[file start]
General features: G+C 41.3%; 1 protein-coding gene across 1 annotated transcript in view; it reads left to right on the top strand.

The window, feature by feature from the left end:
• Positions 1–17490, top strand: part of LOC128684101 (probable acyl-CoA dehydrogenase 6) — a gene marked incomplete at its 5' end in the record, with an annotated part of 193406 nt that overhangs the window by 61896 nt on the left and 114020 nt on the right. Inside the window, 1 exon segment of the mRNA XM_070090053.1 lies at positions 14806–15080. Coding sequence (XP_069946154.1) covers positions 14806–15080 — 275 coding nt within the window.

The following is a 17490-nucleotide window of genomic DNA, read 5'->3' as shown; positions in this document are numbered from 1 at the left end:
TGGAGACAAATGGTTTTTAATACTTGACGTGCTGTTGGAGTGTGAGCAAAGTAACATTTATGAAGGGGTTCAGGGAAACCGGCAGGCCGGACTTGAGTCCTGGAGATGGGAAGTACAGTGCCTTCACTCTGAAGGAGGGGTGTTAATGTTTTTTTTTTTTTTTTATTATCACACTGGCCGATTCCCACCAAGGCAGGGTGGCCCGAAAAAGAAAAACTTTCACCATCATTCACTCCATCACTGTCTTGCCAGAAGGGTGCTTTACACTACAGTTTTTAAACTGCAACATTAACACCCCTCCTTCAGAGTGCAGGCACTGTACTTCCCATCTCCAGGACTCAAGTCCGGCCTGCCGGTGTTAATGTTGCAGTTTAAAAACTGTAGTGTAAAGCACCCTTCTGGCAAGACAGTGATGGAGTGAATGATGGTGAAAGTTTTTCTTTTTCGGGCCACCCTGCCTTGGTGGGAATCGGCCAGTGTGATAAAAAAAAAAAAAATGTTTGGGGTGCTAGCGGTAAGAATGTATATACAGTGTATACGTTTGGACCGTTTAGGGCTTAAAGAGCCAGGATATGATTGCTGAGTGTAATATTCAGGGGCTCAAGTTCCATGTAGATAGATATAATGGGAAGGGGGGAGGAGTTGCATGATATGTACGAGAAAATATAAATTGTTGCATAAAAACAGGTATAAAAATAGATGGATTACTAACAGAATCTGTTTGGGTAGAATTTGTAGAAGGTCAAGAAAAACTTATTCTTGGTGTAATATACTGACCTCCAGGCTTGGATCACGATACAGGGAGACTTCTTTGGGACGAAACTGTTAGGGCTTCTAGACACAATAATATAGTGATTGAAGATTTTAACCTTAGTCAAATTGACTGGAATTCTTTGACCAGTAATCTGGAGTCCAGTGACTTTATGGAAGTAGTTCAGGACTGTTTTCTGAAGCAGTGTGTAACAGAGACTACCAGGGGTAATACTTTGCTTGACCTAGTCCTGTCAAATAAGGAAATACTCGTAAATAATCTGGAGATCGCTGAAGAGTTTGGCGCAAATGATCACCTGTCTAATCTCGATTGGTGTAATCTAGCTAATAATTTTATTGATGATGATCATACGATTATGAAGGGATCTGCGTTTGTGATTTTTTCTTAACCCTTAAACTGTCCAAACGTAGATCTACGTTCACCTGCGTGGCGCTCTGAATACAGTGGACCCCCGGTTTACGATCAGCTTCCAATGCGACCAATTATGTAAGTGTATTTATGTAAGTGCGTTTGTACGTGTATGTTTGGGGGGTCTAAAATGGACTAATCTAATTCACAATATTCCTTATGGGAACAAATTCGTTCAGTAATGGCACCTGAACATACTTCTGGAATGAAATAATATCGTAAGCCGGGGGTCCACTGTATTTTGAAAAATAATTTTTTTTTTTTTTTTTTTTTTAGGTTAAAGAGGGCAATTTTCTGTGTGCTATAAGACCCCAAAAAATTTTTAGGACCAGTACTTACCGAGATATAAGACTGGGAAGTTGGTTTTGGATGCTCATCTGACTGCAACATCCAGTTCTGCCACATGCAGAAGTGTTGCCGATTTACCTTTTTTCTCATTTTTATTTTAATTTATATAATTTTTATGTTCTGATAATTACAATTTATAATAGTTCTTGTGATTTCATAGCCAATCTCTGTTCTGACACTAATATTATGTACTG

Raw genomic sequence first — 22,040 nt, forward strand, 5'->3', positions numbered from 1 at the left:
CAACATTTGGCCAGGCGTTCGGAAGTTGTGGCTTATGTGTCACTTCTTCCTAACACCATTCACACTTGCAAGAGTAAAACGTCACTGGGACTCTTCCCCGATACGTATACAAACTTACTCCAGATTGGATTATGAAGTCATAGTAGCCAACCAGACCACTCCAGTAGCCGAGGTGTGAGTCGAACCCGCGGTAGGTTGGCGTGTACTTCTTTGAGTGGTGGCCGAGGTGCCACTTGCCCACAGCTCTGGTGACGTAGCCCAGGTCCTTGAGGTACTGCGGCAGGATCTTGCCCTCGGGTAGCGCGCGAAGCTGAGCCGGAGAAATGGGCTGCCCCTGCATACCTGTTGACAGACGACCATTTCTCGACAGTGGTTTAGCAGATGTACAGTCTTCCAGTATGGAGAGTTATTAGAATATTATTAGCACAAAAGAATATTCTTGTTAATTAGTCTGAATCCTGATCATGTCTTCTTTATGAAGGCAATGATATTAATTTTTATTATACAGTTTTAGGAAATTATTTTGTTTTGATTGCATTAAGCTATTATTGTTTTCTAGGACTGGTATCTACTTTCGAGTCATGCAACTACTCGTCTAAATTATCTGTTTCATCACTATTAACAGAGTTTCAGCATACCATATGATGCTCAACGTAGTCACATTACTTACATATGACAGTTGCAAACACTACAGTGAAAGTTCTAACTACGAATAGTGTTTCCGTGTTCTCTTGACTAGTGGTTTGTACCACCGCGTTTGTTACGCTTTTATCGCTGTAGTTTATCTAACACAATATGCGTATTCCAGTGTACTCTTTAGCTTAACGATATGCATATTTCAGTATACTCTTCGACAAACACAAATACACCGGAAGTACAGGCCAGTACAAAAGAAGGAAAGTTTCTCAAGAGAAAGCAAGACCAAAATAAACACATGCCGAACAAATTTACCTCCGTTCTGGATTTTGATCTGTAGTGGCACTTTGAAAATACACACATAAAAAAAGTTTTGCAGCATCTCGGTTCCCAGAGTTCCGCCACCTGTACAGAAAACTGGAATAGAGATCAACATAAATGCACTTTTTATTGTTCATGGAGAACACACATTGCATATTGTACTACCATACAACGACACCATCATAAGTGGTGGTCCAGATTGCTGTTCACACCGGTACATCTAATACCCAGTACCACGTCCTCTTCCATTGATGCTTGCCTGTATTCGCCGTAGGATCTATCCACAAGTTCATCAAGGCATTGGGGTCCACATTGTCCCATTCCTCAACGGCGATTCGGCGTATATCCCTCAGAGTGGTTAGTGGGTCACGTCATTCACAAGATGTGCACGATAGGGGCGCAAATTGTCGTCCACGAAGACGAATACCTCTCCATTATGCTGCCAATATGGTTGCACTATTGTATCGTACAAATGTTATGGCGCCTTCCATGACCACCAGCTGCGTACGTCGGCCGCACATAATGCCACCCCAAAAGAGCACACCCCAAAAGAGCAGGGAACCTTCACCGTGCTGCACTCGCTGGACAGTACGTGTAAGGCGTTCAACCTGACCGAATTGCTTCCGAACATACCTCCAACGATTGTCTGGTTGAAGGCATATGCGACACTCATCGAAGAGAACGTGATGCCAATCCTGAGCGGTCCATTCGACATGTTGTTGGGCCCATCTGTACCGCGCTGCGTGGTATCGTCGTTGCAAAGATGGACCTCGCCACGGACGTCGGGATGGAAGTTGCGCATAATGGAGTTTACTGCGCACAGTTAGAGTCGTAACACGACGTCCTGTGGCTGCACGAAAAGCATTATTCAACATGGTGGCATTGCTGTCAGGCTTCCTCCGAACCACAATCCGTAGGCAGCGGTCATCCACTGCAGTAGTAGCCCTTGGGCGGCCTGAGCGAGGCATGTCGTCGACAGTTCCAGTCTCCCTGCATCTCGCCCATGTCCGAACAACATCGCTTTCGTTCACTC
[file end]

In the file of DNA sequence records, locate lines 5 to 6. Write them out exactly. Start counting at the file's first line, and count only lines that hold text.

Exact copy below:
TGGAGACAAATGGTTTTTAATACTTGACGTGCTGTTGGAGTGTGAGCAAAGTAACATTTATGAAGGGGTTCAGGGAAACCGGCAGGCCGGACTTGAGTCCTGGAGATGGGAAGTACAGTGCCTTCACTCTGAAGGAGGGGTGTTAATGTTTTTTTTTTTTTTTTATTATCACACTGGCCGATTCCCACCAAGGCAGGGTGGCCCGAAAAAGAAAAACTTTCACCATCATTCACTCCATCACTGTCTTGCCAGAAGGGTGCTTTACACTACAGTTTTTAAACTGCAACATTAACACCCCTCCTTCAGAGTGCAGGCACTGTACTTCCCATCTCCAGGACTCAAGTCCGGCCTGCCGGTGTTAATGTTGCAGTTTAAAAACTGTAGTGTAAAGCACCCTTCTGGCAAGACAGTGATGGAGTGAATGATGGTGAAAGTTTTTCTTTTTCGGGCCACCCTGCCTTGGTGGGAATCGGCCAGTGTGATAAAAAAAAAAAAAATGTTTGGGGTGCTAGCGGTAAGAATGTATATACAGTGTATACGTTTGGACCGTTTAGGGCTTAAAGAGCCAGGATATGATTGCTGAGTGTAATATTCAGGGGCTCAAGTTCCATGTAGATAGATATAATGGGAAGGGGGGAGGAGTTGCATGATATGTACGAGAAAATATAAATTGTTGCATAAAAACAGGTATAAAAATAGATGGATTACTAACAGAATCTGTTTGGGTAGAATTTGTAGAAGGTCAAGAAAAACTTATTCTTGGTGTAATATACTGACCTCCAGGCTTGGATCACGATACAGGGAGACTTCTTTGGGACGAAACTGTTAGGGCTTCTAGACACAATAATATAGTGATTGAAGATTTTAACCTTAGTCAAATTGACTGGAATTCTTTGACCAGTAATCTGGAGTCCAGTGACTTTATGGAAGTAGTTCAGGACTGTTTTCTGAAGCAGTGTGTAACAGAGACTACCAGGGGTAATACTTTGCTTGACCTAGTCCTGTCAAATAAGGAAATACTCGTAAATAATCTGGAGATCGCTGAAGAGTTTGGCGCAAATGATCACCTGTCTAATCTCGATTGGTGTAATCTAGCTAATAATTTTATTGATGATGATCATACGATTATGAAGGGATCTGCGTTTGTGATTTTTTCTTAACCCTTAAACTGTCCAAACGTAGATCTACGTTCACCTGCGTGGCGCTCTGAATACAGTGGACCCCCGGTTTACGATCAGCTTCCAATGCGACCAATTATGTAAGTGTATTTATGTAAGTGCGTTTGTACGTGTATGTTTGGGGGGTCTAAAATGGACTAATCTAATTCACAATATTCCTTATGGGAACAAATTCGTTCAGTAATGGCACCTGAACATACTTCTGGAATGAAATAATATCGTAAGCCGGGGGTCCACTGTATTTTGAAAAATAATTTTTTTTTTTTTTTTTTTTTTAGGTTAAAGAGGGCAATTTTCTGTGTGCTATAAGACCCCAAAAAATTTTTAGGACCAGTACTTACCGAGATATAAGACTGGGAAGTTGGTTTTGGATGCTCATCTGACTGCAACATCCAGTTCTGCCACATGCAGAAGTGTTGCCGATTTACCTTTTTTCTCATTTTTATTTTAATTTATATAATTTTTATGTTCTGATAATTACAATTTATAATAGTTCTTGTGATTTCATAGCCAATCTCTGTTCTGACACTAATATTATGTACTG

Raw genomic sequence first — 22,040 nt, forward strand, 5'->3', positions numbered from 1 at the left: